As executive director of the Bayou La Batre Housing Authority (Safe Harbor), I read with great interest the recent article titled “Gulf Coast weighing implications of Trump’s budget proposal.” I was particularly interested in the subsection, “HUD cuts would impact Mobile.” Unlike many, I see this as a potential win-win for everyone. However, conventional wisdom will have to change, as will the current mindsets of many — such as politicians, HUD, board of directors, executive directors, housing staff, vendors and even residents.
I was hired as executive director in May 2013. In a short period of time, our team has turned a once-failing housing authority, saturated with crime, into a successful, thriving, non-subsidized affordable housing community that is in great demand. This was accomplished without any outside funding. Safe Harbor is representative of what the future of public housing can be, and serves as proof government-owned public housing can be affordable, self-supporting and operate in the black.
HUD determines the yearly Fair Market Rental Rates around the nation. HUD subsidizes housing based on these rental rates. Public housing and private landlords profit from these taxpayer-funded federal subsidies. Every year these rental rates increase and 2017 was no exception.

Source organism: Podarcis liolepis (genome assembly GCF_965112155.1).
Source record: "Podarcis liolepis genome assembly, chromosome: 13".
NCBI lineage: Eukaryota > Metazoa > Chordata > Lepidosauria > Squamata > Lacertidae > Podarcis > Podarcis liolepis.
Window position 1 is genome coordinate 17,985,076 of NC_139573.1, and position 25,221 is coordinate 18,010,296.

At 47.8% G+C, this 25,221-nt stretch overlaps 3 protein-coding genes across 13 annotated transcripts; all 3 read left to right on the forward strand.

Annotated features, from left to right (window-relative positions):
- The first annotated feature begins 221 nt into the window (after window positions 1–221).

Our rent rates have not increased since August 2013 and they are well below HUD’s declared Fair Market Rental Rates for this area. The only source of our revenue is from our rent income and application fees. We receive no outside funding. None. Does this mean rental rates will never increase? No. Economics and logic dictate that rates will have to increase eventually. However, there are no current plans to increase rates. So how is this possible?
Rep. Bradley Byrne was correct when he said “they will have to make do with less and think outside the box.” At Safe Harbor, we operate under the following premises:
1. We respect the source of our revenue — the residents.
2. We never assume there will be more money. Be frugal without sacrificing quality.
3. We must be honest, ethical and transparent.
4. Board members and staff do not seek favors for self, family, friends, etc.
5. Vendors are expected to be fair, honest and ethical in their prices and service.
6. Our housing is scarce. Residents understand it is a privilege to live in Safe Harbor — not a right. They are expected to pay their rent on time, abide by the rules and maintain their home and yard.
Certainly this is not an all-inclusive list. However, it is the basic starting point for any and all entities — at least it should be. Because we are not dependent on federal subsidies, our operation and our residents will not be impacted by any funding cuts. While these budget cuts will be painful for many, this may be one of the kindest acts the federal government can perform.
Virginia Huddleston, Executive Director
Bayou La Batre Housing Authority